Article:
DAX is a market-capitalization-weighted index that includes the 40 largest german companies represented on the Frankfurt Stock Exchange. It can be compared to the US Dow Jones index and due to its rather small representation can not be always considered as an accurate German stock market benchmark. Some of its well-known constituent stocks include Adidas, BMW, Continental, Siemens, and others.
This is Spain’s major market-cap-weighted index. IBEX 35 consists of 35 top companies traded on Spain’s main stock exchange called the Bolsa de Madrid. This index is governed by the Technical Advisory Committee that selects and reviews its composition. Some of the companies making up the IBEX 35 involve ACS, Almirall, Naturgy, and others.
Other Important International Indices
Here are some of the other most popular stock market indices.
- ASX 200 - is an Australian benchmark stock index. It represents the performance of 200 blue-chip companies. Some of them are the Australian Foundation Investment Company, National Australia Bank, etc.
- Nikkei 225 is a Japanese price-weighted index that represents 225 publicly-owned companies from various industries traded on the Tokyo Stock Exchange. Companies forming the index involve Sony, Nissan, Nikon, Canon, Osaka Gas, etc.
- RTS index is a Russian free-float market-capitalization-weighted index. It tracks the performance of 50 companies traded on the Moscow stock exchange. Its constituents include Aeroflot, Lenta, Lukoil, Gazprom, etc.
- Euronext 100 is an index used on the pan-European exchange - Euronext NV. It is based on 100 constituents, some of them are Airbus, Danone, Bic, Carrefour, etc.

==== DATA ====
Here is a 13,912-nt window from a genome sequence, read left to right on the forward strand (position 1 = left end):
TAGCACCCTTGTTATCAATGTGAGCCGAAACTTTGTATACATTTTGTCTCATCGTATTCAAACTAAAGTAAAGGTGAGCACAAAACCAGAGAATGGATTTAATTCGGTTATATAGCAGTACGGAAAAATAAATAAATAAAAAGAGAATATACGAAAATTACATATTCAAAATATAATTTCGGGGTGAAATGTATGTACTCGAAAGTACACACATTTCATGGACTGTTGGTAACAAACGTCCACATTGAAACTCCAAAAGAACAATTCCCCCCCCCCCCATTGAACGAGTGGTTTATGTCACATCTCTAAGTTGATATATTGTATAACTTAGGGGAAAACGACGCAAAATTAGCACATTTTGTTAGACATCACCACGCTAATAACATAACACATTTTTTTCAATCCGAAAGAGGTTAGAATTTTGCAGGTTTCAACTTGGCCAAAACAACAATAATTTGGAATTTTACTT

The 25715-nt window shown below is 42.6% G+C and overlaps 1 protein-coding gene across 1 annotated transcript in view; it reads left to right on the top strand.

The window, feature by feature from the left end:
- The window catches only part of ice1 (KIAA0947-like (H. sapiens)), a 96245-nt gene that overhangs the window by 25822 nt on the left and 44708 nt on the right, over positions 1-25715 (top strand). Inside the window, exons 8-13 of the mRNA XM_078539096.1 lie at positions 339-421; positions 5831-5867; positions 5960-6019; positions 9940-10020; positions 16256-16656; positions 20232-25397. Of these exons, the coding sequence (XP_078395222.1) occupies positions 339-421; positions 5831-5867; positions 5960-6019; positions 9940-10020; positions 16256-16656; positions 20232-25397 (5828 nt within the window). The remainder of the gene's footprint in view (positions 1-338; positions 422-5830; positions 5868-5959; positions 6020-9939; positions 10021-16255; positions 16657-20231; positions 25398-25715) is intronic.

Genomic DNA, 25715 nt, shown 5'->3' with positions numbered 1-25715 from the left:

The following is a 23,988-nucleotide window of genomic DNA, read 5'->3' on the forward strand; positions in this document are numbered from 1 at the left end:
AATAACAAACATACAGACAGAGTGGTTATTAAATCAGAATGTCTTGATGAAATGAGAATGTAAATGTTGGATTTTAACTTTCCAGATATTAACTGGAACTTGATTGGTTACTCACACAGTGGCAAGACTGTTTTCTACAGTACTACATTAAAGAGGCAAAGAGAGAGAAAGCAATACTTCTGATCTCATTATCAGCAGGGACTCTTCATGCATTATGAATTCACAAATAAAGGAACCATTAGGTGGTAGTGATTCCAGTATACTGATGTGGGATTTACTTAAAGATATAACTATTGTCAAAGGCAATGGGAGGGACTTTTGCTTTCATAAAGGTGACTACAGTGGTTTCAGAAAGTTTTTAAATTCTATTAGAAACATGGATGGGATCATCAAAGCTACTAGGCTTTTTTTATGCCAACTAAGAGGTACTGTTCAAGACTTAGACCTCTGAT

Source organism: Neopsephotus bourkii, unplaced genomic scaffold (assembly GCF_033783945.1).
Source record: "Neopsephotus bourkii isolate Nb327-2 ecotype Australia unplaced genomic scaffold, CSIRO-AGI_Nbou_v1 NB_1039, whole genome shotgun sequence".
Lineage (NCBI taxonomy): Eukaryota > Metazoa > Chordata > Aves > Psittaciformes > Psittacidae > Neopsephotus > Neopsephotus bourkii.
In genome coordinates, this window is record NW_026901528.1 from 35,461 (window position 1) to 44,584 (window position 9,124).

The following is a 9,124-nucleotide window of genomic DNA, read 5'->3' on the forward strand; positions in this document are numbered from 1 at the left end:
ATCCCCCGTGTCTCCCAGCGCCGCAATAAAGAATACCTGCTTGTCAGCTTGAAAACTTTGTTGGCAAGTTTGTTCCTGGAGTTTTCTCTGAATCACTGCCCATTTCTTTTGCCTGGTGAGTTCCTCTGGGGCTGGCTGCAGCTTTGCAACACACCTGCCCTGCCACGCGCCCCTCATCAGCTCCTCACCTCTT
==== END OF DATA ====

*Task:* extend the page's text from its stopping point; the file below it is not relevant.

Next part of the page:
- CAC 40 is a primary French stock index that represents the 40 largest companies traded on the Euronext Paris Stock Exchange. Here are some of the component companies: Airbus, Michelin, Renault, etc.
- Hang Seng is a capitalization-weighted stock index monitoring the performance of top companies presented on the Hong Kong Stock Exchange. The number of its components may vary, as for December 2021, they were 64. Some of its well-known examples are Xiaomi Corporation, Alibaba Group Holding, etc.
What Factors Influence Stock Market Index Prices?
Stock market indices price is determined by fluctuations in the value of the constituent shares. Therefore, primary factors, having an impact on it are the same that move the value of the assets themselves. Here is the list of the most important ones.
- Political factors such as news, region stability/instability, political certainty/uncertainty, etc. have a great influence on the stock indices price. Since traders try to avoid unclear market conditions to mitigate their risks, negative political events (wars, conflicts, etc.) decrease the attractiveness of the shares and indices in the market.
- Economic news related to the interest rates, level of unemployment, GDP, central bank announcements, etc. represents the general state of the region’s economy. Thus, positive economic data fosters the growth of the stock indices. And conversely, negative economic news leads to the indices price drop.
- Company announcements such as annual or quarterly reports, merger news, etc. tend to have an impact on the company stock price and indices that have it as a component.
- Investor sentiment implies that the feelings and expectations of some traders may persuade others to behave in the same way. If the stock prices are falling speculators tend to be more careful, which can negatively result in the index price. In case the stock prices are going up, investors become more active, fostering the growth of the index value.